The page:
Media frenzy intensifies over Cheney shooting incident
Right or wrong, the White House press corps has behaved like a dog with a bone over the story of Vice President Cheney's hunting accident.
If Mr. Cheney or his staff had come out in a timely fashion with an explanation of what took place at the Armstrong ranch near Corpus Christi, Texas, last Saturday, everyone could have moved on, say public relations professionals. But that didn't happen. And now that the story has taken a more serious turn - doctors say the quail-hunting companion Cheney accidentally sprayed with birdshot suffered a mild heart attack on Tuesday - the media feeding frenzy has only intensified.
"It's tough, because we're [several] days into this thing, and it just seems to be getting further and further down the road," says Diana Banister, a Republican PR executive in Washington.
Ms. Banister says she's uncomfortable second-guessing the White House. But as a general rule, when there's bad news, "you try to get ahead of the story," she says. "So get the vice president out there just to say what happened."
On Wednesday afternoon, four days after the incident, Cheney did that. In an interview with Brit Hume of Fox News, the vice president took full responsibility for shooting his friend, Texas lawyer Harry Whittington. The comment contrasted with those of Cheney associates, including eyewitnesses of the accident, who said that it was Mr. Whittington's fault for not "announcing himself" as he approached the vice president from behind.
"It's not Harry's fault," Cheney said. "You can't blame anybody else. I'm the guy who pulled the trigger and shot my friend, and that's a moment I will never forget."
The incident was first publicized Sunday morning when one of the witnesses - Katharine Armstrong, whose family owns the ranch where it took place - called a local reporter, with Cheney's permission. After confirming the details with the vice president's office, the paper, the Corpus Christi Caller-Timers, posted a piece on its website. News agencies soon picked up the story.
In the Fox interview, Cheney defended waiting until the next day to report the incident to the press, and to have his hostess, Ms. Armstrong, handle putting out the story.
"I thought that was the right call," Cheney said. Asked if he still thought that, he said, "I still do. I still think that the accuracy was enormously important. I had no press person with me.... I was there on a private weekend with friends on a private ranch."
Previously, the only communication from the vice president had come via his staff in the form of two statements. The second one, released Tuesday, expressed concern for Whittington after news of the heart attack. Defenders of the White House say the national media are overreacting, particularly since the incident involved Cheney, who has a poor public image.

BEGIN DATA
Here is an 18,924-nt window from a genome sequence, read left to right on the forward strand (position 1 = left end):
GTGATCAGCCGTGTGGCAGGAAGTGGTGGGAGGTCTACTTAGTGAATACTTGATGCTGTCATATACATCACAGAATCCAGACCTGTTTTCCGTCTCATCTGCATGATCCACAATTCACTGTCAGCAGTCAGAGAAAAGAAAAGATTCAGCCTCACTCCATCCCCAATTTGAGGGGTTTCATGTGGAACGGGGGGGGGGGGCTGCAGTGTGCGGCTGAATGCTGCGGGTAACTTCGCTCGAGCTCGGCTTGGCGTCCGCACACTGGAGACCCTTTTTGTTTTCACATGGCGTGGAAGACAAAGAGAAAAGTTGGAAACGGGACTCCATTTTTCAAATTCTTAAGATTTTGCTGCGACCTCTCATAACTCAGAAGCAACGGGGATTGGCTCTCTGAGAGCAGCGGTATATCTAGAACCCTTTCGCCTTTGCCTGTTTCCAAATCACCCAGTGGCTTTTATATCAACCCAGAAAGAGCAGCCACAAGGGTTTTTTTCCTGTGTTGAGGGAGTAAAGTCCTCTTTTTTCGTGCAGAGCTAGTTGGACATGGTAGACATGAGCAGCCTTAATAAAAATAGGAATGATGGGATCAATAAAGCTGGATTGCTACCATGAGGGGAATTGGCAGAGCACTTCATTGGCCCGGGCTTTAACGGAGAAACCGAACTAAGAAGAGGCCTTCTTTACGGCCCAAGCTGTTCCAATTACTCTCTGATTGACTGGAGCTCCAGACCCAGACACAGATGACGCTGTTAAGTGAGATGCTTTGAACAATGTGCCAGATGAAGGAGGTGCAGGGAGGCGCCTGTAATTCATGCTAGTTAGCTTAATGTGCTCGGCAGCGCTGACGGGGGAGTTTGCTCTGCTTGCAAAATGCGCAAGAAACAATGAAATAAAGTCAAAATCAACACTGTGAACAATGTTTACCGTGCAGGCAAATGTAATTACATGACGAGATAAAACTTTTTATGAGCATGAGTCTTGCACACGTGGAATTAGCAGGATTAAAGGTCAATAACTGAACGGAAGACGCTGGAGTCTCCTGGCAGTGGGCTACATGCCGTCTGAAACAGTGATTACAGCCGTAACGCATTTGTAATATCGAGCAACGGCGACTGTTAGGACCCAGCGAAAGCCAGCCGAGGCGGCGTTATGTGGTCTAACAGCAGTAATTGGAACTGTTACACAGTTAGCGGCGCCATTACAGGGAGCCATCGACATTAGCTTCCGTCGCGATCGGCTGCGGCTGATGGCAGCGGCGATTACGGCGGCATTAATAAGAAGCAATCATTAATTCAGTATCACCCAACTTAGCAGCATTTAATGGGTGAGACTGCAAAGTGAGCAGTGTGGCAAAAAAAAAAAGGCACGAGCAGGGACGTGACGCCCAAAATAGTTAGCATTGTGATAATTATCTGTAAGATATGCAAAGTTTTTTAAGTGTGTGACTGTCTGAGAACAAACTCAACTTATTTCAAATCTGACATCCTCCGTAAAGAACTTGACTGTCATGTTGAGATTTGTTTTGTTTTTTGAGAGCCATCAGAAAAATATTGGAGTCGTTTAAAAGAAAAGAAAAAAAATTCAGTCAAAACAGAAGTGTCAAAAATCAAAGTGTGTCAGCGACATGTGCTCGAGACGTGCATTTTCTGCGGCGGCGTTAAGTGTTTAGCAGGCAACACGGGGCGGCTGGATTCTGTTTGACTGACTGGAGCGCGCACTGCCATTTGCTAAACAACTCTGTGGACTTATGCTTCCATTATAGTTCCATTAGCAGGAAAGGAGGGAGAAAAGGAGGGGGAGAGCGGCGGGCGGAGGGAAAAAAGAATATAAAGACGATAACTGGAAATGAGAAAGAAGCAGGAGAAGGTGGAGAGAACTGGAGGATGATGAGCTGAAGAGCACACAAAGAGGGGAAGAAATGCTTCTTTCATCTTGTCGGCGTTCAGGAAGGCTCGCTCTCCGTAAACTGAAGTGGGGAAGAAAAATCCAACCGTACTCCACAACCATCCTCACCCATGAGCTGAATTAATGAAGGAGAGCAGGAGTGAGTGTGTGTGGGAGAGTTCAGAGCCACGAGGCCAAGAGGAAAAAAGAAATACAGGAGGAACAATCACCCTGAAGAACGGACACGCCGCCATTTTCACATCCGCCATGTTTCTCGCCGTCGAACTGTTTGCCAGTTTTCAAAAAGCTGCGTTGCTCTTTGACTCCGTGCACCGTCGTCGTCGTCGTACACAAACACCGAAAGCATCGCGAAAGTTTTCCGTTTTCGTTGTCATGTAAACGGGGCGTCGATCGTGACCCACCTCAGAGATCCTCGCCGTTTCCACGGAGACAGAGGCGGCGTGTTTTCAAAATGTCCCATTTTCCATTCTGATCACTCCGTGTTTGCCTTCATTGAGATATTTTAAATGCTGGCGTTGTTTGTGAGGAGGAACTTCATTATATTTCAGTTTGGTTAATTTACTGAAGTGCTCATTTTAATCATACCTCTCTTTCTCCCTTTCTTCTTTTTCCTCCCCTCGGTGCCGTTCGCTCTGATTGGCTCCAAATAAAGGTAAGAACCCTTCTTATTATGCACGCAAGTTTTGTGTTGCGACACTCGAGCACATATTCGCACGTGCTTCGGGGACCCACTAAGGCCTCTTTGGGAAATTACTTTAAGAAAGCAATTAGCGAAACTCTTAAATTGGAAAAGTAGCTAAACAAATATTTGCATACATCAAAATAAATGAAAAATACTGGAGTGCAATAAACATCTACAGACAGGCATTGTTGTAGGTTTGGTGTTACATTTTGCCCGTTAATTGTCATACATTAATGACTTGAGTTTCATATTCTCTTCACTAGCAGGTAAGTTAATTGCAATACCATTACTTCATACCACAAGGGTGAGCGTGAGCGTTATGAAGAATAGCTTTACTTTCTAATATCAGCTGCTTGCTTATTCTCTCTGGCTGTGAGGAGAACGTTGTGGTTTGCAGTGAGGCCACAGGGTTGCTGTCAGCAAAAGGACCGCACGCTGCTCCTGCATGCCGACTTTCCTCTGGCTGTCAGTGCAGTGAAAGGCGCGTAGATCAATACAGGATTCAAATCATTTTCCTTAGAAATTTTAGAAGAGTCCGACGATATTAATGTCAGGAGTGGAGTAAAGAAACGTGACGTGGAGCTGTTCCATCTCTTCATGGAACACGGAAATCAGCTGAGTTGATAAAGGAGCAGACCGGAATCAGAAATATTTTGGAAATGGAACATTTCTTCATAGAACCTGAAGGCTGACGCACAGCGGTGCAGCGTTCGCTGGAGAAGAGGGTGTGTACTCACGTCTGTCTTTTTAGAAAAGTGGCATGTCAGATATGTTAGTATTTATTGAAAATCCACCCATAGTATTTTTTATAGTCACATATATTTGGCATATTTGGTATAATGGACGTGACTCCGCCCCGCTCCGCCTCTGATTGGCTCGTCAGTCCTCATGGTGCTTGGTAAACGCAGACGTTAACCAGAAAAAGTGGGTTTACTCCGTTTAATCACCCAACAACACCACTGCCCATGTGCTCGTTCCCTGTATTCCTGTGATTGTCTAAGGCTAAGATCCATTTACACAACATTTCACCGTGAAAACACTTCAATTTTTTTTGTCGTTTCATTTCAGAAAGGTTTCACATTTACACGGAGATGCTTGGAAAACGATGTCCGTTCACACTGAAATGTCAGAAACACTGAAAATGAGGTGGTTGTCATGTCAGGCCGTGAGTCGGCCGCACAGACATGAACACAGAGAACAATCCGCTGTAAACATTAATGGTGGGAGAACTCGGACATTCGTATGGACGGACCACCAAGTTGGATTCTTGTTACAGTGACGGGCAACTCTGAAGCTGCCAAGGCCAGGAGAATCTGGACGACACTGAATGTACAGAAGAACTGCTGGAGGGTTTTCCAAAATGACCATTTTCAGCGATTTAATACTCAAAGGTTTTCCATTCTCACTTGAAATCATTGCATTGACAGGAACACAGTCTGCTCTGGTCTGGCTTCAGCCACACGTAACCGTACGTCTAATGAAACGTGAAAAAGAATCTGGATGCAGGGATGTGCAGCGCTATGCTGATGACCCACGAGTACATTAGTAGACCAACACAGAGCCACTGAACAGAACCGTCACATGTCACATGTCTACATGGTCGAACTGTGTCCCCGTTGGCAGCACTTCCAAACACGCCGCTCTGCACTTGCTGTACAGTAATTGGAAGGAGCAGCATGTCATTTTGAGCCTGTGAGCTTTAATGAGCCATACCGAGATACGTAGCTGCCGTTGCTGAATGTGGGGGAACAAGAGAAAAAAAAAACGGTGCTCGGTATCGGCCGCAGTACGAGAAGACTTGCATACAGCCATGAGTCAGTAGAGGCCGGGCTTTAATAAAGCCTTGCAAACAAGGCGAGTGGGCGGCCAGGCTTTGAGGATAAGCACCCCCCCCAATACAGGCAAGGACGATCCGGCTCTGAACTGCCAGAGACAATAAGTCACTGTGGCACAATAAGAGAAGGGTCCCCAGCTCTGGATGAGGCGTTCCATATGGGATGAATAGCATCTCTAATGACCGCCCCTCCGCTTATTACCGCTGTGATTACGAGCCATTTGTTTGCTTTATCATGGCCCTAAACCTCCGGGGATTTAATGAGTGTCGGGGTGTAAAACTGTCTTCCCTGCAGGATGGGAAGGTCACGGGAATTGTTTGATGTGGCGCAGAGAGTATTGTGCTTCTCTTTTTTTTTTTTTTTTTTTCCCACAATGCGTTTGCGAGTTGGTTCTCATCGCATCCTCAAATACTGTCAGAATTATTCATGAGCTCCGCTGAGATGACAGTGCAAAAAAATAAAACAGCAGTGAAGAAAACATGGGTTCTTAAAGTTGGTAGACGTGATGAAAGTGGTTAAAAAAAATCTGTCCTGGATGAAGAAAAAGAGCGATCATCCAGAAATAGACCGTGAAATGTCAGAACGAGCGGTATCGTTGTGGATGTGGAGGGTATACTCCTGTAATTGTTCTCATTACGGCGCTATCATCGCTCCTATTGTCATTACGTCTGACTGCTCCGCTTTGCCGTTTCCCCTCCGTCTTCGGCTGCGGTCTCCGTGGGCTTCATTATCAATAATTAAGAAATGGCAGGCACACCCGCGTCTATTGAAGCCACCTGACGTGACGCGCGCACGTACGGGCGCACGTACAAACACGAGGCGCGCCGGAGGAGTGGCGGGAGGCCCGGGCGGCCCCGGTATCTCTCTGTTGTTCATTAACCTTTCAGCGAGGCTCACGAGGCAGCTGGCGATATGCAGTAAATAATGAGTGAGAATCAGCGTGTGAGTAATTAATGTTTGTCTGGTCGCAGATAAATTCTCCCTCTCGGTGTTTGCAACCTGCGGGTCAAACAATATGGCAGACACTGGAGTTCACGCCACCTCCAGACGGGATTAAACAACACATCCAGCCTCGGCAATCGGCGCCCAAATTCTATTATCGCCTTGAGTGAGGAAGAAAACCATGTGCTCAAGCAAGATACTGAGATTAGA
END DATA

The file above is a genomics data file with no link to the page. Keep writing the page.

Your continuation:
As events have unfolded, they have fit a well-rehearsed story line: that Cheney is secretive and cares little about any perceived public "right to know" about an incident involving a public official. His relations with the news media have been testy at times. One former aide, Ron Christie, however, disagrees that Cheney dislikes journalists.
"That was not the experience that I witnessed - in fact, he seemed to enjoy having a rapport with some members of the press corps," says Mr. Christie.
By Wednesday, tension mounted as Cheney continued to appear to avoid the media, until his Fox interview. He also announced a trip to speak before the Wyoming legislature on Friday. Analysts don't expect a press conference, though, as it could open Cheney to questions about a range of awkward issues, including his involvement in the Valerie Plame-CIA leak case.
Tension between Cheney's office and President Bush's press office is also evident. "You can always look back at these issues and look at how to do a better job," Bush spokesman Scott McClellan said Monday. When Mr. McClellan first learned of the accident early Sunday morning, he reportedly suggested that Cheney or his office get the word out right away.
Whether Cheney has bungled the aftermath of the hunting accident or not, the furor has done a disservice to Bush, as it keeps the White House off-message, analysts say.
"It makes you wonder, when they have so many problems, why they would let this fester the way they have," says Cal Jillson, a political expert at Southern Methodist University in Dallas.
All Cheney had to do was come out and "say something human," he says. "You say, 'This is a terrible thing, I'm very sorry that it happened, my heart goes out to Harry and his family.' Then get out of the way and let the story finish itself off."
Instead, Mr. Jillson says, events were spun from the start. Cheney supporters' initial reaction was that Whittington was at fault for not making his presence known as he approached Cheney from behind. "It just feeds the impression that this White House is above taking responsibility and acknowledging mistakes," he says.